The current implications of the word “personality”, and the surrounding assumptions, have very clearly multiplied in an exponential fashion through the last third of the twentieth century, and all the current one. So, in my case, it’s fair that I say I’ve witness about 50 years of change, beginning with my late father installing a television to our family home. At that time there were channels BBC 1, BBC 2, and ITV alone. Channel 4 came later.
The roots of modern personality stem from even earlier times. In terms of the science or humanities subject psychology, depending how you view it, everyone certainly has a personality. They may have pathological levels of introversion or be a life and soul of the party extrovert. Both are personalities. But society has developed a misconception that these extremes imply a continuum from not having personality at all, to having one, like it’s a metric, and other important traits are overlooked, for example, conscientiousness, which happens to be quite invisible most of the time, as it happens.
In the UK, the Rank Organisation had successes like the “Carry On” films. They featured many exaggerations of behaviour, but tongue in cheek, and not directly copiable. On the other hand, Hollywood icons including a “bad boy” James Dean, and “blonde bombshell” Marilyn Monroe, have been pivotal in creating images to spawn clones, albeit initially requiring the most confident to pull them off, but ultimately being made easier as styles diffuse through society, and safety is provided by proverbial numbers, at least within the ceiling of an age-based impressionability demographic.
The box office continued to be very successful, not least with its role of dictating elements of popular culture, including clothing fashions. Then, the advent of popular music videos (and without music videos if bands like the Sex Pistols were considered) almost totally took over the general influences, suggestions of off-the-shelf role models, personas, attitudes, and group affiliations. Essentially, pop groups were propagating information about how they behave, the ideas that they found important, and how you might overlap with them. The messages or information was both freely and readily available, and a single defining choice away.
Groups always offer an element of safety in numbers, whether that’s within a handful of people, or the one billion that make up the Roman Catholic church. Catholicism is not something you identify or connect with, in just one moment, but the transparency of pop bands, which must necessarily and intentional be a market friendly design, even when it’s more peripheral, both need and offer easy entry routes. However, there are always less commercial and enigmatic bands. For example, years after lead singer Ian Curtis’ suicide, Joy Division’s bassist, Peter Hook, revealed he had not known what Ian had been writing and therefore they’d been gigging.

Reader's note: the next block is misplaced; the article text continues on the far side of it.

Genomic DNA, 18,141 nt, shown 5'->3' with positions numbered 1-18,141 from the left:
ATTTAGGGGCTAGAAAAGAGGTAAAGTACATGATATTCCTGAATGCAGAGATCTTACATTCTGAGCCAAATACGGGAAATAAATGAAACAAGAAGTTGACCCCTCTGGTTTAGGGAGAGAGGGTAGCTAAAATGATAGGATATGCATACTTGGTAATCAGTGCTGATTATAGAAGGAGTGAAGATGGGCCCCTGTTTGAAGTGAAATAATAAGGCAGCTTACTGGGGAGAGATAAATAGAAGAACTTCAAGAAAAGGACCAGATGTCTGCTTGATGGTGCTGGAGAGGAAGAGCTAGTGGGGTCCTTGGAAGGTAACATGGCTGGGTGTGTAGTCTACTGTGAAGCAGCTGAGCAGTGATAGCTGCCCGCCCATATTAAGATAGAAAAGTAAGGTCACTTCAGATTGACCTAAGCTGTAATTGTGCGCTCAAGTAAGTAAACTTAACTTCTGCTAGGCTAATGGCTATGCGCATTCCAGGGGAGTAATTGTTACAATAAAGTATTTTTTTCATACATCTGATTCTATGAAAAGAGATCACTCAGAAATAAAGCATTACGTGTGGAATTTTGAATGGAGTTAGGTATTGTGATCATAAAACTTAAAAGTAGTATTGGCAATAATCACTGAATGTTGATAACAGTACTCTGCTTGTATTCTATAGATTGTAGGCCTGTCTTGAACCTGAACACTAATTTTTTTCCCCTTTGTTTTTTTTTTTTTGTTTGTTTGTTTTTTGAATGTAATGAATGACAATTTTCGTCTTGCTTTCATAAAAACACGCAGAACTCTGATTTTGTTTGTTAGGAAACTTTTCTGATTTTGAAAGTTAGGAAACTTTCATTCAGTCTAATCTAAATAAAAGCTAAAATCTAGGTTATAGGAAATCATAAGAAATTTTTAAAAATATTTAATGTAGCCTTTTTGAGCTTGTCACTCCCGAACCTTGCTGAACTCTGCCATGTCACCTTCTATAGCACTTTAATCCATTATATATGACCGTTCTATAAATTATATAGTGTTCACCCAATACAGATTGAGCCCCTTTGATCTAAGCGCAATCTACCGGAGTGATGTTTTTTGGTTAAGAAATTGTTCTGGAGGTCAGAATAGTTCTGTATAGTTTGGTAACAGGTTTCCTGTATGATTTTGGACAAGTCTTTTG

Along with Hollywood, large-scale influences continued, with comparative metrics based on media sources, being clear. Popular music took over as an image creator, if only because songs are produced more frequently than films. However, popular culture and its mechanisms, then allowed reality TV to emerge, and not by a small degree. Social media significantly augmented personal expression, with very little restrictions. People could certainly copy less and experiment more. This ran parallel with an obvious shift in parenting and schooling, because compared to previous generations, such as those who grew up in the seventies and the eighties, on balance, young people had become much more confident.
Nations like the UK continue to obsess about personality, and unfortunately, even within politics. Less developed countries have less call for it. Too them, it’s one of Jesus’ houses built on sand, because it is ultimately pointless, if only because modern assumptions about personality are dampened by the increasing age of their witnesses, and despite comparative statements suggesting one person has “more” personality than another, those controlling mechanism only affect the impressionable. In fact, they are non-tangible and effortlessly disregarded.
In conclusion, personalities try to tap into assumptions, themselves existing on the back of ideas propagated all over and by every media method. Any validity, maybe kudos, and/or strength, has market driven links and forces. Despite the preferences of the majority, “everything turns around”, and fickleness alone can ultimately finish something. As always, try to look inside. Try to be true x